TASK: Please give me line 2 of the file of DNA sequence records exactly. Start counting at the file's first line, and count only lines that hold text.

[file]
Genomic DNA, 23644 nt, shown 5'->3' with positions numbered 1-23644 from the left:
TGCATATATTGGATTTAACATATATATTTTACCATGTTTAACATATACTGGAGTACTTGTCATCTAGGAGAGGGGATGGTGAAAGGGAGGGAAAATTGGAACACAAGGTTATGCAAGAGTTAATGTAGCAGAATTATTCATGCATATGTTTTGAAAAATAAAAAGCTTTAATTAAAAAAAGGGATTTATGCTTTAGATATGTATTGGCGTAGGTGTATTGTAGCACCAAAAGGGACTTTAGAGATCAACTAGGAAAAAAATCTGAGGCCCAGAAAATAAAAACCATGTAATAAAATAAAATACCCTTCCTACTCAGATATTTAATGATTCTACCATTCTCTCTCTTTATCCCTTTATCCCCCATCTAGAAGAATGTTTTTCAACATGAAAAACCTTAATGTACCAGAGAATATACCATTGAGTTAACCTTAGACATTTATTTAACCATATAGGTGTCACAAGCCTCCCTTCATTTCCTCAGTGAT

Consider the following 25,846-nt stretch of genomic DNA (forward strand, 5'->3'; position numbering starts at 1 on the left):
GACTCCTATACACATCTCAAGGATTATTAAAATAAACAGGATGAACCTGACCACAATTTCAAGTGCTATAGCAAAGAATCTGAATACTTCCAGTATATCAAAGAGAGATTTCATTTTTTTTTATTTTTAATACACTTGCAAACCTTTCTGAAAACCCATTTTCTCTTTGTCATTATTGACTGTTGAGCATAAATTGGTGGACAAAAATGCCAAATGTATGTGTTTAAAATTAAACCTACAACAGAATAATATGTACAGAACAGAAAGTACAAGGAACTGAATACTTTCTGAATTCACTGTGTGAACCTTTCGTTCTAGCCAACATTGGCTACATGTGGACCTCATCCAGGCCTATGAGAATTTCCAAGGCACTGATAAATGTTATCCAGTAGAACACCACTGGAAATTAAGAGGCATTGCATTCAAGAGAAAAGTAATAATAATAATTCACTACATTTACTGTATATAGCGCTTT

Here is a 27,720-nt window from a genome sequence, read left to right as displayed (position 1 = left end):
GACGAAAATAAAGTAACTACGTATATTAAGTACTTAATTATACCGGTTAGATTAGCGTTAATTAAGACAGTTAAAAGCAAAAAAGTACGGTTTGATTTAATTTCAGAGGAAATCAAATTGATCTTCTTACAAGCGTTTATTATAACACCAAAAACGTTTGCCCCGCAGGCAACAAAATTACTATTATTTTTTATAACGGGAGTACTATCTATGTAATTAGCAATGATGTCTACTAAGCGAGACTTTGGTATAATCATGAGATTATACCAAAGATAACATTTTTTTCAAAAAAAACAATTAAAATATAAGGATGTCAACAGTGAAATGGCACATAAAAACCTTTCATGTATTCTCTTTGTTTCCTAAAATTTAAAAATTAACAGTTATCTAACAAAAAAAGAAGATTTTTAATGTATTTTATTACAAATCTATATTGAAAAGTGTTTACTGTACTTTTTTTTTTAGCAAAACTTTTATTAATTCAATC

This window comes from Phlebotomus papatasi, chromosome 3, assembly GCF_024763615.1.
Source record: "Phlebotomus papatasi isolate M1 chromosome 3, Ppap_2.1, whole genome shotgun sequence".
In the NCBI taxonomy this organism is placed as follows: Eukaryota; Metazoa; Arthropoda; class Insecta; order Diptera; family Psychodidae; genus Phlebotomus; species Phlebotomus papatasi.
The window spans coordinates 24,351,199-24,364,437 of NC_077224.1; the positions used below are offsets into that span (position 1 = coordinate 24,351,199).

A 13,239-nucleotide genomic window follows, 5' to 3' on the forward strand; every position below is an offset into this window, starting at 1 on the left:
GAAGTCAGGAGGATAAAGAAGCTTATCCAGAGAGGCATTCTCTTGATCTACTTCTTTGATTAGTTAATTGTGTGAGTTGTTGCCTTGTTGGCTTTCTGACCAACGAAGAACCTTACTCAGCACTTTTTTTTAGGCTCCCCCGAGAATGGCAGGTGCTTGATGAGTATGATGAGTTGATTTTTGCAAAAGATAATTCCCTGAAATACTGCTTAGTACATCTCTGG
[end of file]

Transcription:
TGCATATATTGGATTTAACATATATATTTTACCATGTTTAACATATACTGGAGTACTTGTCATCTAGGAGAGGGGATGGTGAAAGGGAGGGAAAATTGGAACACAAGGTTATGCAAGAGTTAATGTAGCAGAATTATTCATGCATATGTTTTGAAAAATAAAAAGCTTTAATTAAAAAAAGGGATTTATGCTTTAGATATGTATTGGCGTAGGTGTATTGTAGCACCAAAAGGGACTTTAGAGATCAACTAGGAAAAAAATCTGAGGCCCAGAAAATAAAAACCATGTAATAAAATAAAATACCCTTCCTACTCAGATATTTAATGATTCTACCATTCTCTCTCTTTATCCCTTTATCCCCCATCTAGAAGAATGTTTTTCAACATGAAAAACCTTAATGTACCAGAGAATATACCATTGAGTTAACCTTAGACATTTATTTAACCATATAGGTGTCACAAGCCTCCCTTCATTTCCTCAGTGAT